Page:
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Pasco on verge of extending Ridge Road after two-decade fight

The federal government has finally blessed the long-awaited corridor. But environmental groups vow to keep fighting.
Ridge Road in Pasco County currently ends at Moon Lake Road. The county wants to extend it 8 miles to link to the Suncoast Parkway and then to U.S. 41 in Land O' Lakes. [Tampa Bay Times]
Ridge Road in Pasco County currently ends at Moon Lake Road. The county wants to extend it 8 miles to link to the Suncoast Parkway and then to U.S. 41 in Land O' Lakes. [Tampa Bay Times]
Published Dec. 20, 2019
Updated Dec. 20, 2019

NEW PORT RICHEY — Pasco County is about to fulfill its two-decade-long quest to build the Ridge Road Extension: The federal government says the new highway can go through an environmental preserve in central and western Pasco.

Environmentalists have already said they will challenge the permit authorized Friday afternoon by the Army Corps of Engineers allowing the four-lane highway to traverse the 6,533-acre Serenova Preserve west of the Suncoast Parkway.

But county plans to have construction crews on site within days and commissioners previously agreed to a $55,000 contract to retain a Tallahassee law firm to fend off more legal objections.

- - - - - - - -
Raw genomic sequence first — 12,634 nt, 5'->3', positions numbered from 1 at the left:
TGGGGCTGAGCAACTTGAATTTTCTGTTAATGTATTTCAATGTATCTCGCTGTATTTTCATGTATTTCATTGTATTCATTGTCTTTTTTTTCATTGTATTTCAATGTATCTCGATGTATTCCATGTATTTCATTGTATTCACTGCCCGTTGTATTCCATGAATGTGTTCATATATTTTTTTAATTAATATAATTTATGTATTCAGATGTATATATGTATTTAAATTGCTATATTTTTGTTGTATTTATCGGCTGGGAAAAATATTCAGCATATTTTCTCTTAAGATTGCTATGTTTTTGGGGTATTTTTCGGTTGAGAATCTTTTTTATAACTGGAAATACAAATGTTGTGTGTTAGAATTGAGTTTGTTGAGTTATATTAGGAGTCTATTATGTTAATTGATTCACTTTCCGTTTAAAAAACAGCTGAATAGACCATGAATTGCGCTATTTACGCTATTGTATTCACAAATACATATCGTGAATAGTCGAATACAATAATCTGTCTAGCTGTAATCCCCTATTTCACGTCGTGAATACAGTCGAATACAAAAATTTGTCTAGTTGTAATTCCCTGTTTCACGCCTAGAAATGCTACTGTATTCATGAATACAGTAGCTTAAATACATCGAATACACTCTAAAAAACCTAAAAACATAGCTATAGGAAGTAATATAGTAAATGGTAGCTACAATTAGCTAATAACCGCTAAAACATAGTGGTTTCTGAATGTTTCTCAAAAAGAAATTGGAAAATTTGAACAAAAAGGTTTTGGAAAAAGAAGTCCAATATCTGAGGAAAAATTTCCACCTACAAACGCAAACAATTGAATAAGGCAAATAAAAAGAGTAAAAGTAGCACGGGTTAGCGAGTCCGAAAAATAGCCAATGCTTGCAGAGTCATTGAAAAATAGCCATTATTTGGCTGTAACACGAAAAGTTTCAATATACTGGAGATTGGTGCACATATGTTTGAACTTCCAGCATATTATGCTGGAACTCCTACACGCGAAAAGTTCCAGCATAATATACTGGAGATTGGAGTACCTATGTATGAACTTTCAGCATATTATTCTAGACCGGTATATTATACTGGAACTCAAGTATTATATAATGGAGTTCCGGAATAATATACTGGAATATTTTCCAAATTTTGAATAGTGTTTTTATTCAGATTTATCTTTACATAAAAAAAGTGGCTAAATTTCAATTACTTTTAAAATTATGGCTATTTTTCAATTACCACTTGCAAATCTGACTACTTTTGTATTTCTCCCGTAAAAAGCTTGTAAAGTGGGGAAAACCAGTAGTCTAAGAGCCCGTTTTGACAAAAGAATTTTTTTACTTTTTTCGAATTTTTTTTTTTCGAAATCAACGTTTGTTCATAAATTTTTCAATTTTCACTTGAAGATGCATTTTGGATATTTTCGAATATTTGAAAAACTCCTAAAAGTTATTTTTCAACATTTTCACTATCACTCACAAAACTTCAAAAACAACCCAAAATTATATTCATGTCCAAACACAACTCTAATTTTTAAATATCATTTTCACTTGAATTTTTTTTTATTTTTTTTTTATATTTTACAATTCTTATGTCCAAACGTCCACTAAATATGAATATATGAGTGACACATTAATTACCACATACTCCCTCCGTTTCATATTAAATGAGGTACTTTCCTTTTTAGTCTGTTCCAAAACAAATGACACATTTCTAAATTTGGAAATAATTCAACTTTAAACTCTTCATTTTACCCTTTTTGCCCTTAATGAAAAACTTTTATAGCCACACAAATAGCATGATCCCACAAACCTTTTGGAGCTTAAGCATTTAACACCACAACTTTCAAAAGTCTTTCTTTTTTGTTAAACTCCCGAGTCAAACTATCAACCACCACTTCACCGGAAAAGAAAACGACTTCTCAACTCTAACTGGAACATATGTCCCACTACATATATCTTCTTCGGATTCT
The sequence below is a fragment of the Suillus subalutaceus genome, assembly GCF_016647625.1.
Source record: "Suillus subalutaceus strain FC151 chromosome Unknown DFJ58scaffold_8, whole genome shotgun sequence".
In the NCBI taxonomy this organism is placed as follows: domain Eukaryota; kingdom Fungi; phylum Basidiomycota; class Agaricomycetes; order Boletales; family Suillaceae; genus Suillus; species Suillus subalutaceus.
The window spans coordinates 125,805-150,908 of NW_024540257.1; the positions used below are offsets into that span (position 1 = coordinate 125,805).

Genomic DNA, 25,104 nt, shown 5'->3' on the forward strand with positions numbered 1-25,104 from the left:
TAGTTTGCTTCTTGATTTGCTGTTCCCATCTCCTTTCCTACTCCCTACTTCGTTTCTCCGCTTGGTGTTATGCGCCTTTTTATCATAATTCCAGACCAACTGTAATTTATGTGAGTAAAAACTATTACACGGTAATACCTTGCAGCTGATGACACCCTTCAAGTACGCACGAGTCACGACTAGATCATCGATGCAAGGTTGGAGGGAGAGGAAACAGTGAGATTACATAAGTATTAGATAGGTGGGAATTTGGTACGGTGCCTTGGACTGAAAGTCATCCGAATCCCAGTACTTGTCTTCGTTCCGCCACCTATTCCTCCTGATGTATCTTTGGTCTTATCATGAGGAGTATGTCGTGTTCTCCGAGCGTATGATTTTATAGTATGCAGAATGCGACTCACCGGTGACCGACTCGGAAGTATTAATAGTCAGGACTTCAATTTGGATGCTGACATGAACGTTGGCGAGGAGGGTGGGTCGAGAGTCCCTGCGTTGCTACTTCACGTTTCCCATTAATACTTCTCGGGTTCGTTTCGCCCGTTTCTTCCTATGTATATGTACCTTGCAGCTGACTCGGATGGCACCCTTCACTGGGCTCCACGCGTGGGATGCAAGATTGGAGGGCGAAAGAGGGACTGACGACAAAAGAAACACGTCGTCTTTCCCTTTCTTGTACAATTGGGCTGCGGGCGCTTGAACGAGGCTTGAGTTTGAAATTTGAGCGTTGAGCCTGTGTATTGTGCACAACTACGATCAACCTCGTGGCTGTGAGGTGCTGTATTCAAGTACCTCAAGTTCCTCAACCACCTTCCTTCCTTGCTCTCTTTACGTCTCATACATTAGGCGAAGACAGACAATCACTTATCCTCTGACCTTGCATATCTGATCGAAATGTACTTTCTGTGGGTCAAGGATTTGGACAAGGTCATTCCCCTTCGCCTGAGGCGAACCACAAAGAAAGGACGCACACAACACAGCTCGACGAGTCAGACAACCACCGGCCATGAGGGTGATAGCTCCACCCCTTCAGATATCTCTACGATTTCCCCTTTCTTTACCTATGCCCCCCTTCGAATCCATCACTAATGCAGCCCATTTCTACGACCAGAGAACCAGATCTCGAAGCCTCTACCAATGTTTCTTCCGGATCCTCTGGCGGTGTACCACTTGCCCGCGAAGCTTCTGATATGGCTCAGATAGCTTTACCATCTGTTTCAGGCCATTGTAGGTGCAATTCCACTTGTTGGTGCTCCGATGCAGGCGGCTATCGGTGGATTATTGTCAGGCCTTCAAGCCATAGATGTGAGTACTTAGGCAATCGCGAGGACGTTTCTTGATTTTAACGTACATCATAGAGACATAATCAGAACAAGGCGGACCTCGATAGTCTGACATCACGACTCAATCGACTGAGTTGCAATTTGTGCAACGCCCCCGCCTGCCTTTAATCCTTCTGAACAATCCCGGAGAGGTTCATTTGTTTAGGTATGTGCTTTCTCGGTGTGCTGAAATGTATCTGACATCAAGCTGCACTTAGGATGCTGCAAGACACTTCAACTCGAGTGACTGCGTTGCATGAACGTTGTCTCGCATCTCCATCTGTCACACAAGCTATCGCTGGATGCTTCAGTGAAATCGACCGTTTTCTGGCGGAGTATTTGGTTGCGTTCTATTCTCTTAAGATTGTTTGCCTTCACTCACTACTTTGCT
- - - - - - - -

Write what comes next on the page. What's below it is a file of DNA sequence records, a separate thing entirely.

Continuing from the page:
Map of the planned Ridge Road Extension in Pasco County.

The concept of extending Ridge Road eight miles from its current terminus at Moon Lake Road to Land O’ Lakes,⁠ providing a third east-west route to complement State Roads 52 and 54 ⁠— dates to the onset of state-required growth-management planning more than 30 years ago.

When completed, the road would provide an alternative link between U.S. 19 in west Pasco and U.S. 41 in the middle of the county.

"We thought it needed to be built whether or not there was going to be development around it. It was a road that needed to get built,’’ said Dara Khoyi of Lutz, a member of the citizens committee that helped craft the county’s first state-mandated land-use plan in the late 1980s.

The need was amplified, he said, by memories of the unpredictable path of Hurricane Elena in 1985 that triggered coastal evacuations.

“We’re not talking about development here. We’re talking about quality of life and east-west movement for people under normal times and under emergency times,’’ said Khoyi who later was general manager of the Otto Pottberg Trust that sold the Serenova land to the state.

Related: Mark your calendars, Pasco targets opening of Ridge Road

The county submitted its first request for the federal permit in 1998. It languished without a decision for so long that it turned into the longest-pending application in the Army Corps history. The county reworked its bid in 2000, but eventually withdrew the application. The county filed a new request in 2015 written by its Washington D.C. consultants Dawson & Associates.

The push back from the 70-member Save Our Serenova Coalition and other environmental advocates comes because of the highway’s route through the Serenova Preserve,